Republicans and their allies spent most of the debate over health care reform accusing Democrats and their allies of trying to “ration” health care. But Paul Ryan’s budget illustrates the reality these critics would never admit: Their plans to slow down health care spending could also lead to rationing.

By scaling back the insurance coverage both Medicare and Medicaid provide, the Ryan plan would force many if not most people on these programs to become more selective about what medical care to get. Seniors facing high costs would almost surely opt to skip recommended and necessary treatments and, as the Congressional Budget Office observes, that could slow the development of cutting-edge therapies. (See Suzy Khimm at Mother Jones and Julie Rovner at National Public Radio for fuller explanations.)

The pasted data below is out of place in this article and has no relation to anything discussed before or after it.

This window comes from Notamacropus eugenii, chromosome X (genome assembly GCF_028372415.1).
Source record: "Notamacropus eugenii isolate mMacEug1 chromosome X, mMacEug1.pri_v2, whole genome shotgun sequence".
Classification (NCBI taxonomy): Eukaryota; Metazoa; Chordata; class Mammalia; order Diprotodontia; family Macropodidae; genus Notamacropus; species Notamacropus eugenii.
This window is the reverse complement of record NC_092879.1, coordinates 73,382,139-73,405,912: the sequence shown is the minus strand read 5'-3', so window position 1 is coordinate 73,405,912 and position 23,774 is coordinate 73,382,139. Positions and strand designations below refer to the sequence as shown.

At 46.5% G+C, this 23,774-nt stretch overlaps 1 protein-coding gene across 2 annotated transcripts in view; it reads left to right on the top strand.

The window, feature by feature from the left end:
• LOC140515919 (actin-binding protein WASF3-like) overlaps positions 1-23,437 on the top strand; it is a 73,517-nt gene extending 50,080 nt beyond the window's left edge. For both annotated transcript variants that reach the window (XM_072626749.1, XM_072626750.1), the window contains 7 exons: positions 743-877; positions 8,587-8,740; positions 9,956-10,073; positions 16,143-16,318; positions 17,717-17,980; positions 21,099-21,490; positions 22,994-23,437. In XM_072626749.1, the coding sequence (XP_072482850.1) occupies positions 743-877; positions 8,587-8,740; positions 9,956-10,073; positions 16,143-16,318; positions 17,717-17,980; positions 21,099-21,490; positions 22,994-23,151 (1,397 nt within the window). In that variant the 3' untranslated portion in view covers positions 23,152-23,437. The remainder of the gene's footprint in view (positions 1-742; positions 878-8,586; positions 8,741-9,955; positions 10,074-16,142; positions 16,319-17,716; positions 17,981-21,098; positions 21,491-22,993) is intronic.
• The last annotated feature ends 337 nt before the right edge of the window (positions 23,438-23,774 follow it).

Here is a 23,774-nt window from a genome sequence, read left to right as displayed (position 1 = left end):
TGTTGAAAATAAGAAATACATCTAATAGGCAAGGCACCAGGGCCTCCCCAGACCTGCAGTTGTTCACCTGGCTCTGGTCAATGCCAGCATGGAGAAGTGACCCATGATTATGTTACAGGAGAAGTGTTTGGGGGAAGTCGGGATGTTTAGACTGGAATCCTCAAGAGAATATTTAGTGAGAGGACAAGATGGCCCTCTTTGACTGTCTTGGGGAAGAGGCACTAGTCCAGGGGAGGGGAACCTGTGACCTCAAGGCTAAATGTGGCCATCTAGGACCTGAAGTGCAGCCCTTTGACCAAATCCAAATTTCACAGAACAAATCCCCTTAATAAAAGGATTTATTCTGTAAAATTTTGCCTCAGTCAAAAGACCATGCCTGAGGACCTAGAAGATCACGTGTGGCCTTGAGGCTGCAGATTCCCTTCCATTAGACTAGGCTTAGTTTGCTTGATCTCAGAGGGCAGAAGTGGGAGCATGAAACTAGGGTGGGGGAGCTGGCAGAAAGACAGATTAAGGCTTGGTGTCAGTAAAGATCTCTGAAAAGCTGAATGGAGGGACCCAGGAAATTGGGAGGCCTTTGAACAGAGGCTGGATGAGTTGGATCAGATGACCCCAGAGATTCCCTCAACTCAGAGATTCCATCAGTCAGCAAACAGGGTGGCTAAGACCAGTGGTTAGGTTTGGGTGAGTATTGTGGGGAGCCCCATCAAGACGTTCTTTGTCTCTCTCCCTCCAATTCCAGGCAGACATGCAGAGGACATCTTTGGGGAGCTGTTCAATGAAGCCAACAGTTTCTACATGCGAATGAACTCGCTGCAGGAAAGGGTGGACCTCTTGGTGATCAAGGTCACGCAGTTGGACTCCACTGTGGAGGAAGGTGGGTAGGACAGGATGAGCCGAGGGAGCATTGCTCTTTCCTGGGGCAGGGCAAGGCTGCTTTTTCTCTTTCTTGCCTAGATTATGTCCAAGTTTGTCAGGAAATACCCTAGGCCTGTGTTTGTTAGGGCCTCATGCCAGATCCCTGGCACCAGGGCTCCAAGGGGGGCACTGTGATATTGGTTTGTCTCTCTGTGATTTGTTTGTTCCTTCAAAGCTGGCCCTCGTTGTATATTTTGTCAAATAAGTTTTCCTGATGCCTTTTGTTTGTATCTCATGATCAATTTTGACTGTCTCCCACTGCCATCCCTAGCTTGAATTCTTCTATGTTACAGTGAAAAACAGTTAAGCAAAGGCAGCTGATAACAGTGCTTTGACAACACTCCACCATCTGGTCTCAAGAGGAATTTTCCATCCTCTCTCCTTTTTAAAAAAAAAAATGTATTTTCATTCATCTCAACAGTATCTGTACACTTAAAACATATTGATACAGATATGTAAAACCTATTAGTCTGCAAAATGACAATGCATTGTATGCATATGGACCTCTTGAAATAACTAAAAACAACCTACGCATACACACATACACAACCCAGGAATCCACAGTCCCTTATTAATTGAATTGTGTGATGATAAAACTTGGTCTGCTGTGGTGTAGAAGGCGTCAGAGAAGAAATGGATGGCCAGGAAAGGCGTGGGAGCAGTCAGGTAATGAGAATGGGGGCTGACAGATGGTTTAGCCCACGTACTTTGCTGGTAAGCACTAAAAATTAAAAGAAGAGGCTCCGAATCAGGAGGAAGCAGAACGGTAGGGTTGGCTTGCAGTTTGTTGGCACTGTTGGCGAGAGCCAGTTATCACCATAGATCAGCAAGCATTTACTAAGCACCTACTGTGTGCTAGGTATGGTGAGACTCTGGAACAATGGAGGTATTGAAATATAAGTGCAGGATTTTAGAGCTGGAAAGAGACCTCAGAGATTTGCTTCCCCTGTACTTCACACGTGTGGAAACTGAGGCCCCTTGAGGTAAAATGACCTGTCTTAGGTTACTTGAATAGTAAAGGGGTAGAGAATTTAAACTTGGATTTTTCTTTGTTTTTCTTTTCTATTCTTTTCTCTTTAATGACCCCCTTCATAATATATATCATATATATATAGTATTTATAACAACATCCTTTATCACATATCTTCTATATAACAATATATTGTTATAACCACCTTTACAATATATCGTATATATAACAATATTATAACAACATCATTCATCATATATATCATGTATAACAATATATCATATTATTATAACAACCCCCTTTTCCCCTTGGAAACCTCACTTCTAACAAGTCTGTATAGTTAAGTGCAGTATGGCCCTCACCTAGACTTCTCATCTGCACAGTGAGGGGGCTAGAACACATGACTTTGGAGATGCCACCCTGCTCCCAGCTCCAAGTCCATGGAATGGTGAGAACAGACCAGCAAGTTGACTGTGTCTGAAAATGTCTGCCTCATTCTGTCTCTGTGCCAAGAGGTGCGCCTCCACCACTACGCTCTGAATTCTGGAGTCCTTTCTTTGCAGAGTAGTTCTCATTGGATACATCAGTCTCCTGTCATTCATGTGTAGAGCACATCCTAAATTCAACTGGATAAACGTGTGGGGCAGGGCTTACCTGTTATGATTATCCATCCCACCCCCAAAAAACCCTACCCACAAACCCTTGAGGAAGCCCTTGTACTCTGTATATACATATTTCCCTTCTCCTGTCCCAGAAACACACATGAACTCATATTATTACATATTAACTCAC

But look, this shouldn’t come as a shock. If you define rationing in the broadest sense possible, as not enabling people to get any medical care they want at any time, then every health care system--and every scheme for reforming a health care system--will ration care in one way or another. The question is who makes the decision, by what criteria, and under what pressure.

Conservatives and liberals have honest disagreements about the best answers to those questions. Maybe one of these days we can have that debate. (I'll try to have more to say about this later.)